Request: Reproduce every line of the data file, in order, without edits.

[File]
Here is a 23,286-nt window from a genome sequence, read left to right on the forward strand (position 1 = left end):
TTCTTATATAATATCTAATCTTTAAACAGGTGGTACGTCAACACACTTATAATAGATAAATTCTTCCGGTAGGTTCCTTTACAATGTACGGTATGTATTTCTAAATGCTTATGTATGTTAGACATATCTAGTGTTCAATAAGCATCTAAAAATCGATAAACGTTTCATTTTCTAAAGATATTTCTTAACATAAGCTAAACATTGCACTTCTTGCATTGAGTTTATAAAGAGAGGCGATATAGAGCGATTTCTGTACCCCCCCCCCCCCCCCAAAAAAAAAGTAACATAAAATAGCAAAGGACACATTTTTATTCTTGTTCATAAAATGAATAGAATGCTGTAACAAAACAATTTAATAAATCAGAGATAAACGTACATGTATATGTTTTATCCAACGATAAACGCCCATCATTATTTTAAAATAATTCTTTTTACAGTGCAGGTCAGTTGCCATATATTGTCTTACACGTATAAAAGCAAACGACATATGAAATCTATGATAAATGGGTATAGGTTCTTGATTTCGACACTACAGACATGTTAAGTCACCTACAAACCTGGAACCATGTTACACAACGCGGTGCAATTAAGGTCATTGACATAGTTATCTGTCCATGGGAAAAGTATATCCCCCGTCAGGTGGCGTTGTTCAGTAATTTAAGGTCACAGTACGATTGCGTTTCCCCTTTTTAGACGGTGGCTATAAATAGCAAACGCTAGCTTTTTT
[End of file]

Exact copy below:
Here is a 23,286-nt window from a genome sequence, read left to right on the forward strand (position 1 = left end):
TTCTTATATAATATCTAATCTTTAAACAGGTGGTACGTCAACACACTTATAATAGATAAATTCTTCCGGTAGGTTCCTTTACAATGTACGGTATGTATTTCTAAATGCTTATGTATGTTAGACATATCTAGTGTTCAATAAGCATCTAAAAATCGATAAACGTTTCATTTTCTAAAGATATTTCTTAACATAAGCTAAACATTGCACTTCTTGCATTGAGTTTATAAAGAGAGGCGATATAGAGCGATTTCTGTACCCCCCCCCCCCCCCCAAAAAAAAAGTAACATAAAATAGCAAAGGACACATTTTTATTCTTGTTCATAAAATGAATAGAATGCTGTAACAAAACAATTTAATAAATCAGAGATAAACGTACATGTATATGTTTTATCCAACGATAAACGCCCATCATTATTTTAAAATAATTCTTTTTACAGTGCAGGTCAGTTGCCATATATTGTCTTACACGTATAAAAGCAAACGACATATGAAATCTATGATAAATGGGTATAGGTTCTTGATTTCGACACTACAGACATGTTAAGTCACCTACAAACCTGGAACCATGTTACACAACGCGGTGCAATTAAGGTCATTGACATAGTTATCTGTCCATGGGAAAAGTATATCCCCCGTCAGGTGGCGTTGTTCAGTAATTTAAGGTCACAGTACGATTGCGTTTCCCCTTTTTAGACGGTGGCTATAAATAGCAAACGCTAGCTTTTTT